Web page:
Dallas Movie Screening

Dallas Movie Screenings started out as a mailing list on Yahoo Groups to facilitate finding free screening passes in the DFW area. When Yahoo Groups shut down, we are now posting screenings on our Facebook page at http://www..facebook.com/groups/dallasmoviescreenings
Earlier Reesa's Reviews can also be found at:http://www.moviegeekfeed.com

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Thursday, November 19, 2015

By The Sea

The whole concept of watching a couple having a meltdown is a hard sell no matter what. If you want to see fighting just stay home with your spouse one night. The curiosity factor is the only thing left for this vanity project directed, written and produced by Angelina Jolie-Pitt which she stars with her husband Brad Pitt. It tries to be a 1970 French film with it's luxurious scenery, costumes, and lingering shots of angst. But in the end it's 2 hours of your life you can't get back.

Angelina and Brad play Vanessa and Roland who have come to this seaside village from New York City so he can write. Vanessa is all sorts of elegant and disconnected. The simple scene of Roland searching for a light for his cigarette in the car while driving, and she doesn't even help tells all about their relationship. Roland goes to the local cafe while he tries to find inspiration for his next book by asking people about how they fell in love. He makes friends from the cafe proprietor Michel (Niels Arestrup). Lots of conversations in French with subtitles about love and loss. Meanwhile Vanessa broods in their elegantly appointed hotel suite. She ventures outside to the local grocery store for fresh baguettes and an espresso machine. She wears long sleeve blouses, skirts and huge sunhats. Looking all glamourous and aloof. Most people smile at children, but nope, not her.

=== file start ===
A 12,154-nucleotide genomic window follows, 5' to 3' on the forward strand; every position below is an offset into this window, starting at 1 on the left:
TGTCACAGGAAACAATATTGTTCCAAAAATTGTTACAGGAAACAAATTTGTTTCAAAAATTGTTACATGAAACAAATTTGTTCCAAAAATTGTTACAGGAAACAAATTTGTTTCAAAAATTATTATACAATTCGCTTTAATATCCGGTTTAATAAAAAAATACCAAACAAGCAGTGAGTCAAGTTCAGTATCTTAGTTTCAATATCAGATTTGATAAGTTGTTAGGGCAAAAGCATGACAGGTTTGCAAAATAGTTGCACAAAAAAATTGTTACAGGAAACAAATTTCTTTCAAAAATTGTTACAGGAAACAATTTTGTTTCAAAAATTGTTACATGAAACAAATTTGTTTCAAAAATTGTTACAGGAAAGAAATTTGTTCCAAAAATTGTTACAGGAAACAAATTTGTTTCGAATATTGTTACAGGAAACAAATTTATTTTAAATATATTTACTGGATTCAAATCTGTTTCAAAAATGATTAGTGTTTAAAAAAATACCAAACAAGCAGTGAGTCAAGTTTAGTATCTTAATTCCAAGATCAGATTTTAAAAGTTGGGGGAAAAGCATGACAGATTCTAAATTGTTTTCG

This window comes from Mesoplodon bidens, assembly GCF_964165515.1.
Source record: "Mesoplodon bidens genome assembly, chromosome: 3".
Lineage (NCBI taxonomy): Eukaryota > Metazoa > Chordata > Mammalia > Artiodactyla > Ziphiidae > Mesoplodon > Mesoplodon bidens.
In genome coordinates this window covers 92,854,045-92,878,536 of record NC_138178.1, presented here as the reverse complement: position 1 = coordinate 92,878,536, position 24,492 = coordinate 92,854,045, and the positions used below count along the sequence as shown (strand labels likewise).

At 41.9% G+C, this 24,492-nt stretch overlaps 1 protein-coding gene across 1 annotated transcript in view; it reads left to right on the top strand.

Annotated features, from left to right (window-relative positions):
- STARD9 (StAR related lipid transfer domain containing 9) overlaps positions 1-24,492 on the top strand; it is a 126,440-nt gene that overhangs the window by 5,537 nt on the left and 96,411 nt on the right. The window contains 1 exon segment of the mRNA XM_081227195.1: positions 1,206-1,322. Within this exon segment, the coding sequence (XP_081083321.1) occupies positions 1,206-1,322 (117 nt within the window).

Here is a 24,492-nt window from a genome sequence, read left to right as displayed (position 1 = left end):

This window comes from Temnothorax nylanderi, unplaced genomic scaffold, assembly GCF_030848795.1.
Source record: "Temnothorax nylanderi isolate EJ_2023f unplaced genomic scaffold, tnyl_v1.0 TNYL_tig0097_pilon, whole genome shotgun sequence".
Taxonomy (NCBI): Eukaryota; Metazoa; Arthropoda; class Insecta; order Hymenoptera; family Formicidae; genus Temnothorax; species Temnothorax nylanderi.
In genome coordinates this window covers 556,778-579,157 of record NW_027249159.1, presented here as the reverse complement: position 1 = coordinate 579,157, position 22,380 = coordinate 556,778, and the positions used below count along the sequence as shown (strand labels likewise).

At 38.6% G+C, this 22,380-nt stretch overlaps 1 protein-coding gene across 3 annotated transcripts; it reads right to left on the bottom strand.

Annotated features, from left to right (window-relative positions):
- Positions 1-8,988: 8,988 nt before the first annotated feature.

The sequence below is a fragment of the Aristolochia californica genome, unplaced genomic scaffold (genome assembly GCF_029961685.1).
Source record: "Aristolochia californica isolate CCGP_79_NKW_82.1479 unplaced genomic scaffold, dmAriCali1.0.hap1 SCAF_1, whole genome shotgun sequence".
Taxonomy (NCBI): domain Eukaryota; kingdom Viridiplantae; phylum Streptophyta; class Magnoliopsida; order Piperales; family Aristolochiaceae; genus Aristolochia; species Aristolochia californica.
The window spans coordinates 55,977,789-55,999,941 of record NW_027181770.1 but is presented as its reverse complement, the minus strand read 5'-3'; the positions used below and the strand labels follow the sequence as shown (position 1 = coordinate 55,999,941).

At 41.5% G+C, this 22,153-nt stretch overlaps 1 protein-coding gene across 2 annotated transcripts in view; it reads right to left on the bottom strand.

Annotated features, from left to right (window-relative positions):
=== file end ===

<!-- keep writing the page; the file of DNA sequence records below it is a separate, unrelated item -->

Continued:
A young newly married couple move into the next apartment, Francios (Melvil Poupaud) and Lea (Melanie Laurent). Vanessa basically starts to stalk them when she discovers a peephole from their rooms to the one next door. It becomes an obsession. As Vanessa becomes increasingly distant from Roland, he begins to drink more and his writing block is stuck in place. Even more frustrating is when Vanessa accuses him of wanting the girl next door. Vanessa hinge is definitely loose as she tries to sabotage her marriage and maybe damage the young couple. It's tirelessly self involved.

At this point one begins to focus on the set decoration, the cars, the clothes, and those amazing false eyelashes. There's lots of nudity and any questions on how Angelina's post mastectomy body has turned out is finally answered. Any woman who has survived this will be envious of the results. The acting of course is superb as to be expected with remarkable actors. It's just a tediously relayed story that one is happy to see finally end, at least on a promising note.
(Review by reesa)

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1 comment:

  1. By the Sea is as subtle as kabuki theatre. Metaphor crashes against the rocks, scenes swirl in deep eddies of self-consciousness and the dialogue has all the nuance of an inflatable orange rubber raft... but it floats.